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 Bishop David A. Zubik Bishop of Pittsburgh  "Stop in the Name of Love"
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Bishop David A. Zubik Bishop of Pittsburgh "Stop in the Name of Love"

Posted on Thu, Jan 22, 2015

Courtesy of "Whispers in the Loggia"

http://diopitt.org/latest-diocesan-news/stop-name-love

Bishop David A. Zubik

Bishop of Pittsburgh

 

Over the course of the Christmas holidays, many people went to Heinz Hall to see the Broadway production titled “Motown the Musical.” For those of you who were teenagers in the 1950s and ‘60s, you know that Motown characterized a genre of music that became as revolutionary to the music scene as was Elvis Presley and the Beatles. The Motown sound became famous with the music of Smokey Robinson and the Miracles, the Temptations, the Marvelettes, the Jackson 5 and — perhaps the headliner of Motown’s success — Diana Ross and the Supremes.

 If you were lucky enough to see this production in our fair city, and if you are familiar with Motown music, the show was an exciting three hours of toe-tapping, singing along and reminiscing on that era in our country.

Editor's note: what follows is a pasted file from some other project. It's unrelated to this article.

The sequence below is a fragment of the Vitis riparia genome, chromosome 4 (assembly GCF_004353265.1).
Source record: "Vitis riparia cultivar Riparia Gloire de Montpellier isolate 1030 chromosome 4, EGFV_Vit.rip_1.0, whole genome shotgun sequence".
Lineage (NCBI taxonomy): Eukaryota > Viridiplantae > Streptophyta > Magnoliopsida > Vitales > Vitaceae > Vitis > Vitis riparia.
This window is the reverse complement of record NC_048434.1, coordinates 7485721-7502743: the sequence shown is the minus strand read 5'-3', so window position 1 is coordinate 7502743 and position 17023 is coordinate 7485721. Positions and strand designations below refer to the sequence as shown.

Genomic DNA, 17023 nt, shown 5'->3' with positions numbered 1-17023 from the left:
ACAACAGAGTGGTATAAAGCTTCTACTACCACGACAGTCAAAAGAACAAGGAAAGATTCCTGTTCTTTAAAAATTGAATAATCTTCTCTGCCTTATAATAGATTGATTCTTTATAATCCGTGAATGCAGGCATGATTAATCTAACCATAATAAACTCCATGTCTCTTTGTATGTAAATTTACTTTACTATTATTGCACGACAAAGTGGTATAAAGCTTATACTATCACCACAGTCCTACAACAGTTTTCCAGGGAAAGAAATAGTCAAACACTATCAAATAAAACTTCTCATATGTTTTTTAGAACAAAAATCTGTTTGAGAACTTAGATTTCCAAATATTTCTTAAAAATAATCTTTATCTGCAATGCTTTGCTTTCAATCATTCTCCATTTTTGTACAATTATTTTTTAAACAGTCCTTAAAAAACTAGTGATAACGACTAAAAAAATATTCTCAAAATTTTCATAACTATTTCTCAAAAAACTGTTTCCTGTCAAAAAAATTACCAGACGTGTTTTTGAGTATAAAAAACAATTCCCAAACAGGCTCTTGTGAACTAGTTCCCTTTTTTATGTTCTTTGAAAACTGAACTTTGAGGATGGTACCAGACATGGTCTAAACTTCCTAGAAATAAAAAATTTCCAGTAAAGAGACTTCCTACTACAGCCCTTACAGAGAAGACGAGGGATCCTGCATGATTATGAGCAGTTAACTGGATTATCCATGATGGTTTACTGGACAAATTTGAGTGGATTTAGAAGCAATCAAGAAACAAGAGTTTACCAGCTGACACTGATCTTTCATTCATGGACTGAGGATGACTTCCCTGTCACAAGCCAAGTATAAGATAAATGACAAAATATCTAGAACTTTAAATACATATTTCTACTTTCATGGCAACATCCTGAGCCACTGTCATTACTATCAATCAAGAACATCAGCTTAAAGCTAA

Having had the opportunity to see the play, one of the high points for me spotlighted the hit by the Supremes, “Stop in the Name of Love!”

 That particular song has been replaying over and over in my mind as I think about the current events not only in our country but in our world.

 It has been a brutal past few months. Communities have been on edge. The divisions that persist among us have been exacerbated: divisions between police and the people they are supposed to protect; divisions between political leaders and those they are supposed to lead; and, yes, divisions between black and white. “STOP IN THE NAME OF LOVE!”

 In many communities, we can too easily find a lack of trust and the conviction that racism — the original sin of our nation — refuses to go away. Sure, we have made strides. But anyone who believes that it has gone just isn’t paying attention. Racism is a persistent evil that spreads everywhere in society. “STOP IN THE NAME OF LOVE!”